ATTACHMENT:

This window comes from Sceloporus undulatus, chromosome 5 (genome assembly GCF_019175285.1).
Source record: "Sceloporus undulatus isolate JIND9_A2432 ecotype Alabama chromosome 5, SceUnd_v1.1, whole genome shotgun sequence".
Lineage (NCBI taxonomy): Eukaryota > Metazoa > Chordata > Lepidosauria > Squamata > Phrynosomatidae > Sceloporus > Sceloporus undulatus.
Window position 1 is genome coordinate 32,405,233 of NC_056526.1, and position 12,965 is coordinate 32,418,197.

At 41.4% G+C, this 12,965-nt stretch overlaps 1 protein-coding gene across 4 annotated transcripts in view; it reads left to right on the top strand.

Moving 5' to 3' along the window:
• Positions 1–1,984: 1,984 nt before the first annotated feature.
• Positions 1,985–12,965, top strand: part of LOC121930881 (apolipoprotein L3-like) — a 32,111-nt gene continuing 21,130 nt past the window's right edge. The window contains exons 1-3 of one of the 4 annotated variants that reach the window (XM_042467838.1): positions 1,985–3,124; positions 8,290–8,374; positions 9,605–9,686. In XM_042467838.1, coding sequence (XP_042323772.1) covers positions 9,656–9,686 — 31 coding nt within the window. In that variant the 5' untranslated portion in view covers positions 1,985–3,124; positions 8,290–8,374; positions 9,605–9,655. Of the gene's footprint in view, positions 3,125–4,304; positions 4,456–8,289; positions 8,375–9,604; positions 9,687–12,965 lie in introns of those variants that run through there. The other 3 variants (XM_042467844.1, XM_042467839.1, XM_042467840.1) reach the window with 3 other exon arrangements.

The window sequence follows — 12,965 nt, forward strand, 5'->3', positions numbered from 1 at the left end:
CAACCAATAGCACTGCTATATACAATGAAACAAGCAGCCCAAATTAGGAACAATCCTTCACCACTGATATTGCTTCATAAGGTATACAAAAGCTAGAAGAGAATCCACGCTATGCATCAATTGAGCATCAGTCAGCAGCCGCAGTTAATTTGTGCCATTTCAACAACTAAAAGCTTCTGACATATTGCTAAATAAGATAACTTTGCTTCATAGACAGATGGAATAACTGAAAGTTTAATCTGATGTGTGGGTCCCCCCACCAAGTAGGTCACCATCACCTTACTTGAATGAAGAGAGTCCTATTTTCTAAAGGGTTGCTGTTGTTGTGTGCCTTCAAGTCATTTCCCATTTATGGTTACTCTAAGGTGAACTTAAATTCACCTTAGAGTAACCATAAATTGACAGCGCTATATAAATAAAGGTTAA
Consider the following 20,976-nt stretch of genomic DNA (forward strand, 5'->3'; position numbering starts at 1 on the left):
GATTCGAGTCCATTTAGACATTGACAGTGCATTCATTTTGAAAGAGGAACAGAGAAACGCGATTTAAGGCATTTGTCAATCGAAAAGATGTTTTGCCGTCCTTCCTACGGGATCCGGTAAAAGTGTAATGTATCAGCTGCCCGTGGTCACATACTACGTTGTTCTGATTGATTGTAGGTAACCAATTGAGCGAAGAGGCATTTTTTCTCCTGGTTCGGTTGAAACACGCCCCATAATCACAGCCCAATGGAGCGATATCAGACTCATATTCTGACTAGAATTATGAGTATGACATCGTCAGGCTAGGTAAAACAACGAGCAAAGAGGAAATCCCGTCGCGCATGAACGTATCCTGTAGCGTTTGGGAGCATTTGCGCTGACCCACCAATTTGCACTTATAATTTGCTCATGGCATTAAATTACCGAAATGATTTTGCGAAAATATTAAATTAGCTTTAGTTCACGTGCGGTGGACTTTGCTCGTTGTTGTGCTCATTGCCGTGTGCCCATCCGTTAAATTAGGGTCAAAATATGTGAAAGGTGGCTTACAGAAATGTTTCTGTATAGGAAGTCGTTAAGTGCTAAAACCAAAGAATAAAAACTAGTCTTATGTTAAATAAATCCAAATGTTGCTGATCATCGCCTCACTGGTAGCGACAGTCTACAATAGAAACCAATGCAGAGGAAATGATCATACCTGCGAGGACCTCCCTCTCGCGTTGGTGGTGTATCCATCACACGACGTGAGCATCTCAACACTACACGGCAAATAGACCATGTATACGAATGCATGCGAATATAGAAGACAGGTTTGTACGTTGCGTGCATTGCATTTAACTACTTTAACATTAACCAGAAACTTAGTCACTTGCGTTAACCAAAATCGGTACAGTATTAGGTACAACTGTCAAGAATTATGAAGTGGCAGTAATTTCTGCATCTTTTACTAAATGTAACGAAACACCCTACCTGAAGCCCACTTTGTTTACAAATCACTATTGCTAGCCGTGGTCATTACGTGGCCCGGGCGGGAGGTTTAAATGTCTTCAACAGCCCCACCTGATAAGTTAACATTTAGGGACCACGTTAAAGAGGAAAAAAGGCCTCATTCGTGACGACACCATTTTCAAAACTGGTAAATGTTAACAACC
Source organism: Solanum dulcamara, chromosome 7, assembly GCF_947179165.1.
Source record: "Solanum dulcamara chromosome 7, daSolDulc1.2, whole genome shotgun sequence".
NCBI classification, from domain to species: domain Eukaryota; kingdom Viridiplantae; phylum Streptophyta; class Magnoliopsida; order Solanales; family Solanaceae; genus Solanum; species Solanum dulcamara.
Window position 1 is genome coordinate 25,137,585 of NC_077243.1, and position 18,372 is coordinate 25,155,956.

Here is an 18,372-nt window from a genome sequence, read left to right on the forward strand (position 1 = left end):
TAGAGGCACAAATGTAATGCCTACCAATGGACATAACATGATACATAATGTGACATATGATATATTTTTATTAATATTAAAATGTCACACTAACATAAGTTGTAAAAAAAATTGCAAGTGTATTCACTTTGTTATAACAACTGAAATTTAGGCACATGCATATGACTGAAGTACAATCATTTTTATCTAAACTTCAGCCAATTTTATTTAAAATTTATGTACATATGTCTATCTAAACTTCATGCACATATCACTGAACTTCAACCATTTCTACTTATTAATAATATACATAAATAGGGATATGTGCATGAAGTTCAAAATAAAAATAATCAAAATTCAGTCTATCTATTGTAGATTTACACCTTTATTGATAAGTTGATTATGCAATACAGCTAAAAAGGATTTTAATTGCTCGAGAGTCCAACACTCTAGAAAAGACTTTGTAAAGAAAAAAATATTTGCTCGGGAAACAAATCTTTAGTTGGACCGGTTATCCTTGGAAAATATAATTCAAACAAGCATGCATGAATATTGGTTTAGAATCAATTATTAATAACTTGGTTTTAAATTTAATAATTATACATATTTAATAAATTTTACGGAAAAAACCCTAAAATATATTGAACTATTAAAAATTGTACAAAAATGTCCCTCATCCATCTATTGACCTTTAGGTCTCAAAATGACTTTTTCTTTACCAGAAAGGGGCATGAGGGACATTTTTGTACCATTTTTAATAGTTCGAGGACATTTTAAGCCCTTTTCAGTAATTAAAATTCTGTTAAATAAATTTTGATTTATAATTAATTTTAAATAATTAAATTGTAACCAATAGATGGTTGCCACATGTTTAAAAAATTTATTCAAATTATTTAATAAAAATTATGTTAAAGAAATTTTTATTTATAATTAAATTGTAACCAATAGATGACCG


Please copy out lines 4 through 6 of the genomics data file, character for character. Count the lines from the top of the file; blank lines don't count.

Window position 1 is genome coordinate 32,405,233 of NC_056526.1, and position 12,965 is coordinate 32,418,197.

At 41.4% G+C, this 12,965-nt stretch overlaps 1 protein-coding gene across 4 annotated transcripts in view; it reads left to right on the top strand.

Moving 5' to 3' along the window: